It was one of the great strongholds of the kingdom before it fell into ruin but Dr Marie Dickie OBE says Northampton Castle can still be an influential presence in the town…
Nowadays if you arrive at Northampton train station and pause to look at the extensive etched window that dominates the concourse you will see that once, Northampton was dominated by its Castle. It stood where the present station buildings and sidings are, though on top of huge defensive earthworks. It stretched out to the East toward the town centre and beside it on the West ran a broad river, fast flowing and fed by numerous streams.
So if you are planning on boarding the train on platform one, be careful you may get swept away! The fact that you find this hard to imagine is due to the engineering genius of the Victorians working for the L&NW Railway Company. We know so much about the Castle ‘s size and configuration and the previous course of the River Nene because Northampton citizens at the time, argued for the Castle’s preservation, then set to mapping as much of the Castle as they could before it was destroyed. Is it then too late to make Northampton’s Castle a part of the future of the town and especially its town centre?
Friends of Northampton Castle would argue that far from it being too late – it is now an absolutely must for the town. Some remains of the Castle can still be found under grass on the East of St Andrews Road and with modern GPR surveying techniques we are bringing these to light. Virtual Reality offers us the chance to aide our imagination and give an insider experience of the Great Hall. You can now download free apps ( view with easily available headsets) which include an experience of the Great Hall during a Christmas Feast and tour of the Castle in preparation for a tournament somewhere around Kings Heath. In future we may be able to add an augmented reality look at the Castle, straight from your phone. But there is still something really missing and that is just a sense of the place. Anyone walking to or from the railway station would be forgiven for thinking Northampton has lost its way.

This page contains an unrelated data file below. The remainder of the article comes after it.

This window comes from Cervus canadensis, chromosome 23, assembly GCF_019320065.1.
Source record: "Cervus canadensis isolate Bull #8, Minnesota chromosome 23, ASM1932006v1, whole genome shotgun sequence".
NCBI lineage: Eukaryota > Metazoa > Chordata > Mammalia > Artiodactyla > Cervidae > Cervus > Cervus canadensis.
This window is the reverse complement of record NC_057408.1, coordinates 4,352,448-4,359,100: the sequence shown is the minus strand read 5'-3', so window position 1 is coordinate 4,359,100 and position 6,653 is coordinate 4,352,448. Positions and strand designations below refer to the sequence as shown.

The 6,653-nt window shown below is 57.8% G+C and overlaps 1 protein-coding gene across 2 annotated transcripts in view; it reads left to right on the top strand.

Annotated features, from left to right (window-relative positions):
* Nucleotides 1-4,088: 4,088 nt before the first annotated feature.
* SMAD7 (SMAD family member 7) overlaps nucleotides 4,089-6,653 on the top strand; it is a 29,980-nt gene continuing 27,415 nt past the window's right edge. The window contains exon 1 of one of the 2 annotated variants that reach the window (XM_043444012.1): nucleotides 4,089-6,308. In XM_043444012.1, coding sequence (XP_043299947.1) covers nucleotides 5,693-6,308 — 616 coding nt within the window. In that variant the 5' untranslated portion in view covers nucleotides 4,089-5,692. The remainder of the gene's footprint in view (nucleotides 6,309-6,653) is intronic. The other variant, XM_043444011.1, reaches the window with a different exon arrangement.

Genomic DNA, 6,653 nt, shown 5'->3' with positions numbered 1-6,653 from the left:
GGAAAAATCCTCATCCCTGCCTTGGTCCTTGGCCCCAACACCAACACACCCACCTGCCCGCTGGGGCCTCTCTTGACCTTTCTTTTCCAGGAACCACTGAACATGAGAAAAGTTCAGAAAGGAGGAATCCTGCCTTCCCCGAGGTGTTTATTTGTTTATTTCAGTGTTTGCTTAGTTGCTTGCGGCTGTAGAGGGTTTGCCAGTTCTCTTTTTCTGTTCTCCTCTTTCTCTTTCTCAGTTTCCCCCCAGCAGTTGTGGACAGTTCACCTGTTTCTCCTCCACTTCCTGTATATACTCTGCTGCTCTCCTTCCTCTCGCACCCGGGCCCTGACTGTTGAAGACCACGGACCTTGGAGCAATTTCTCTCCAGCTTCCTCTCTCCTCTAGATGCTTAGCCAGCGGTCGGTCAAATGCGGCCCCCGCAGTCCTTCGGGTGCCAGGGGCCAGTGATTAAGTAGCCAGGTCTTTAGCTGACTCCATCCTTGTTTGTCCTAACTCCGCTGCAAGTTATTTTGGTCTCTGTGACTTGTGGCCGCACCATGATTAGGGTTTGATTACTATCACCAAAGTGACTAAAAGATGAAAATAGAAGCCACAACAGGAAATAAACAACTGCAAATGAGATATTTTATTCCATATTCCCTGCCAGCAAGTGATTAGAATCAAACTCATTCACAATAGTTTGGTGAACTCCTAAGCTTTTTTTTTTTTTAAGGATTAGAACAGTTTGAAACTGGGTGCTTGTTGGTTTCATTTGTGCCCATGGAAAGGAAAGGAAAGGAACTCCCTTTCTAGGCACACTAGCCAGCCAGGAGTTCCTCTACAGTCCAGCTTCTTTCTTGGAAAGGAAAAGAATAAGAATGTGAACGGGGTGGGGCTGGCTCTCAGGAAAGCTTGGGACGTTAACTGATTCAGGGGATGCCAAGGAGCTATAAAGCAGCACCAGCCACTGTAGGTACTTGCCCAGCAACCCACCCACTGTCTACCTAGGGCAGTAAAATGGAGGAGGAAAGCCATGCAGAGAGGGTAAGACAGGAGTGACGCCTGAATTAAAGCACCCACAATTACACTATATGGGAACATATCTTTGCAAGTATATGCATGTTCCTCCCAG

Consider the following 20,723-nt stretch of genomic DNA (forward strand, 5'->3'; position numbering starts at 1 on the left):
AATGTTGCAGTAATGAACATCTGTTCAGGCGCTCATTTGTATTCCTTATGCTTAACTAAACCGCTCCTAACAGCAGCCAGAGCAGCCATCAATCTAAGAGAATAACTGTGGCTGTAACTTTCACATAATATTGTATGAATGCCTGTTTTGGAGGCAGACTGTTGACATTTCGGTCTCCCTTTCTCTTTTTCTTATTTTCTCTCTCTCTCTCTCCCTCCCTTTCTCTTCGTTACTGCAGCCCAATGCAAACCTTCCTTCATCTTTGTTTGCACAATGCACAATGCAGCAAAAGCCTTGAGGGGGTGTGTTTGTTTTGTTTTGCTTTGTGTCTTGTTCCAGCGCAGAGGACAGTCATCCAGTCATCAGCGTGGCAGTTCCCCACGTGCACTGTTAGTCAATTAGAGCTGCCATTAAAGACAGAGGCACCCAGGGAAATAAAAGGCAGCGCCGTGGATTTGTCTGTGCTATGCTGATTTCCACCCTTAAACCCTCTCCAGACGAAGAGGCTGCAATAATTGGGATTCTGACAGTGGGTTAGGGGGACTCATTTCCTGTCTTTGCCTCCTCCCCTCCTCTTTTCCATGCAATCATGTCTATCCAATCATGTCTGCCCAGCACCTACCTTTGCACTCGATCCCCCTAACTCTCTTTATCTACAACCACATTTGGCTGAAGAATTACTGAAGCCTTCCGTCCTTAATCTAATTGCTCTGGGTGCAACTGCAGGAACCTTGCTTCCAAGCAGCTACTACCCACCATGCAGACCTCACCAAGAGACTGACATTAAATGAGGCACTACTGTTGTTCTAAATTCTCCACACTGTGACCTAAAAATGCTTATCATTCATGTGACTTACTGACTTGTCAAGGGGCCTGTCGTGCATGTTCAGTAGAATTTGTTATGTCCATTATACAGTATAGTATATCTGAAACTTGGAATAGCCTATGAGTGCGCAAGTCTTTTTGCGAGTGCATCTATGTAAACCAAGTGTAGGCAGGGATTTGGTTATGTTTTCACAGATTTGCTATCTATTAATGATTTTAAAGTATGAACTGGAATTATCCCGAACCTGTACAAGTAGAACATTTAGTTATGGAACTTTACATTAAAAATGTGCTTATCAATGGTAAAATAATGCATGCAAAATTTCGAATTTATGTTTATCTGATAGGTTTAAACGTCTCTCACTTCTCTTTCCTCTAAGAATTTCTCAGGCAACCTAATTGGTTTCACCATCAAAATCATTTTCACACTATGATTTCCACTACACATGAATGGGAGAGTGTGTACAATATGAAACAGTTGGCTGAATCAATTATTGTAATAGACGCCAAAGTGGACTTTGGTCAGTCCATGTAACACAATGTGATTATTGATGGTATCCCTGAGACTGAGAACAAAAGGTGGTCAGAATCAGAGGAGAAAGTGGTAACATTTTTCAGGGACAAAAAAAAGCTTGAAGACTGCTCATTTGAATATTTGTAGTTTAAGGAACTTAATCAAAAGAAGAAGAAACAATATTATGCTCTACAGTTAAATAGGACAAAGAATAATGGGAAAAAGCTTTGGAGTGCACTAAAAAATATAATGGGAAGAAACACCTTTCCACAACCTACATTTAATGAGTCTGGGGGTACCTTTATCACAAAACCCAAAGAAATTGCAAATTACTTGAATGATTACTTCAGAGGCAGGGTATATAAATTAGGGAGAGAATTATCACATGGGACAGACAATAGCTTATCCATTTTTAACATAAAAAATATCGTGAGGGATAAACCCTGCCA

In the station itself, with its well lit concourse, there is a tantalising introduction to Northampton’s great past. The etching across the great window is recognisably of a Castle, river and small walled town. But once you get outside and turn left toward the town centre the view is barren, windswept and without feature. So much so that it has inspired some Northampton artists to paint a WELCOME sign on the ramshackle purple hoarding opposite the beautiful St Peter’s church. We applaud their initiative but surely we can do better? That is why Friends of Northampton Castle has been campaigning for a heritage park linking the distinguished and listed buildings on the South side of Marefair with Castle United Reform and the remains of the Castle on the North side. Local artist Elke Pollard has imagined the way this would look.
Northampton is going through a bit of an identity crisis, with its young population having little to cling to that would make them proud to be Northamptonians, while at the same time the town centre struggles to compete with out of town shopping and mail order. History is now a means both to define Northampton and how it is different from other places, and provide our young people with a sense of their town which stimulates pride and aspiration.
Who would not want to live where real “Game of Thrones” events once took place? The 12th and 13th century battles between England and Scotland, with William the Lion King of Scotland imprisoned in Northampton Castle in 1174 , and then King Edward 111 ‘s surrender of his claim to Scotland in Northampton in 1328 certainly qualify for this level of epic story telling.
So if you want to help make Northampton’s past part of its future (3) please visit our website, sign our petition online, visit our Facebook page or join us. www.northamptoncastle.com ( for the link to our petition). facebook.com/NorthamptonCastle. Email : firstname.lastname@example.org